Deal with strangers, suffer in isolation – or feel European

, by Juuso Järviniemi

Deal with strangers, suffer in isolation – or feel European
“Europe is you, the Union is us”. The JEF-France hoodie worn by an attendee at the JEF Media Seminar in Berlin in April 2018. Photograph by Domi Winkler.

European identity is by definition about feelings and emotions; meanwhile, questions starting with a “why” invite for objective, factual answers. It was perhaps for this reason that a question asked at a panel discussion I spoke at this summer [1] was so surprising despite its simplicity. Namely, the interviewer asked why one should feel European among all the other things. We already identify with our school, nation, city, fellow heavy metal fans and other communities, so why should we add Europe to the pile?

Whether one can be persuaded to feel a certain way by force of a rational argument is something for psychologists to study. At any rate, how powerful the argument is does have a practical impact, as political decision-makers debate how much they should spend on programmes intended to strengthen the sense of European citizenship. Different people will have different answers – this summer on The New Federalist, Tom Sutton talked about how feeling European helped him see a young German “as a friend and an equal”, not as an enemy like his ancestors might have. At the panel discussion, my answer was rather based on the logic of political cooperation and interdependence.

Discomfort or Europe?

Whether or not you tear up when gazing at an EU flag proudly flying against blue skies, you can accept that there are many problems that face us all as Europeans. Consequently, it makes sense to sit down together as Europeans to find solutions. Now, if you don’t feel European, you have two options, both of which seem miserable.

On the one hand, you can suffer in isolation. ‘Brexit Britain’ is a convenient illustration of what this can mean in practice. At worst, it can mean stockpiling of food and dried beans for dinner, as well as many other things that grim Brexit prognoses have been discussing for two years now.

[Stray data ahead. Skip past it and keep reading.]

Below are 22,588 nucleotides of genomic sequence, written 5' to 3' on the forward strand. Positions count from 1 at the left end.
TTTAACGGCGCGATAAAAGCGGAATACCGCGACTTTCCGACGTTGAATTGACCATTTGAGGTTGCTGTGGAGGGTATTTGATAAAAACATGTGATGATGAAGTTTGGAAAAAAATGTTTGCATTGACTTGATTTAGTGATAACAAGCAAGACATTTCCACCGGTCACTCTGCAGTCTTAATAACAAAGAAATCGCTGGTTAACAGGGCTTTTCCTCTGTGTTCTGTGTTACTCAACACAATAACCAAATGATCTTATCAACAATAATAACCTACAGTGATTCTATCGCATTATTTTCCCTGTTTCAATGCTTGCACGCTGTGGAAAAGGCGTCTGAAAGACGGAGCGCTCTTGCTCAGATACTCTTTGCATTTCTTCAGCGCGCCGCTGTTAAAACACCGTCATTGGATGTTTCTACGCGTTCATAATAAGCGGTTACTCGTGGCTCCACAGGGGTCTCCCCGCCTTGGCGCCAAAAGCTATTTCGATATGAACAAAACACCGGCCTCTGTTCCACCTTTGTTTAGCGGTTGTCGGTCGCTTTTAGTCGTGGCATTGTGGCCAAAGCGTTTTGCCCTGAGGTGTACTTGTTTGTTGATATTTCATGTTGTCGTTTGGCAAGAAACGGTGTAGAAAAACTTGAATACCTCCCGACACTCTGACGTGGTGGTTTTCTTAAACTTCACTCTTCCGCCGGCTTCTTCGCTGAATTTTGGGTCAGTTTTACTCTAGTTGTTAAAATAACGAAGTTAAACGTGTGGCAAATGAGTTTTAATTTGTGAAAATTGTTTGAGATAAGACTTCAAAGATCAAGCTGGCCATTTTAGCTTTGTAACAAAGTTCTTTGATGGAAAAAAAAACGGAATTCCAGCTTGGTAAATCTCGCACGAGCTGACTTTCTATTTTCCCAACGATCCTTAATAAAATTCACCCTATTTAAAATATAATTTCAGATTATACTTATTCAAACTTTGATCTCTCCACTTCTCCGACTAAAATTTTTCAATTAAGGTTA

On the other hand, you can enjoy the aroma of fresh food and continue to work with others for common solutions, even if you don’t feel European. That situation also risks leaving you with a bitter aftertaste, however. You will effectively be stuck working with strangers whom you will never be able to trust like ‘your own people’. You will depend on people you would rather live without if only you could. When you work ‘with your own people’ and you don’t get your way, you can live with it. In European tables – where you will, by necessity, be sitting frequently – you can’t enjoy the same peace of mind, but instead you will be consumed by an overpowering will to rage against the injustice of “someone else” winning out. In a word, you will never truly be at peace with yourself.

The way out of this miserable choice between two evils is to feel European. By feeling European, you reap the benefits of cooperation and what’s more, it truly feels like cooperation in the common interest. You can both enjoy the glorious taste of fresh tomatoes and meet your colleagues without hiding a dagger in the pouch. Perhaps you can even take pleasure in being ‘united in diversity’ with people whose life experience complements yours, and who you feel attached to in an inexplicable, silent, abstract way.

If you can’t force yourself, help others

Feeling a certain way doesn’t necessarily happen as a conscious choice at the snap of a finger. For most, the feeling comes by itself through exchange and social interaction with others. What you can do yourself, if you think it may improve your life quality, is to willfully put yourself in situations where you open yourself up to a person you can relate to as a fellow European.

What you can do for the wider community is to help ensure that others won’t be faced with the unpleasant dilemma of the “non-European”. Show your support for mobility programmes, encourage your children to seize the opportunities on offer for them, ask your children’s teacher if it would be possible to sign their school up for an Erasmus+ project. None of these things require you to feel sentimental about the EU, but they’re all a favour to others and, dare I say, the common good.


[1The panel discussion was a part of the Future Europe Future You conference at London’s Europe House in June. I wrote about the conference on The New Federalist earlier.

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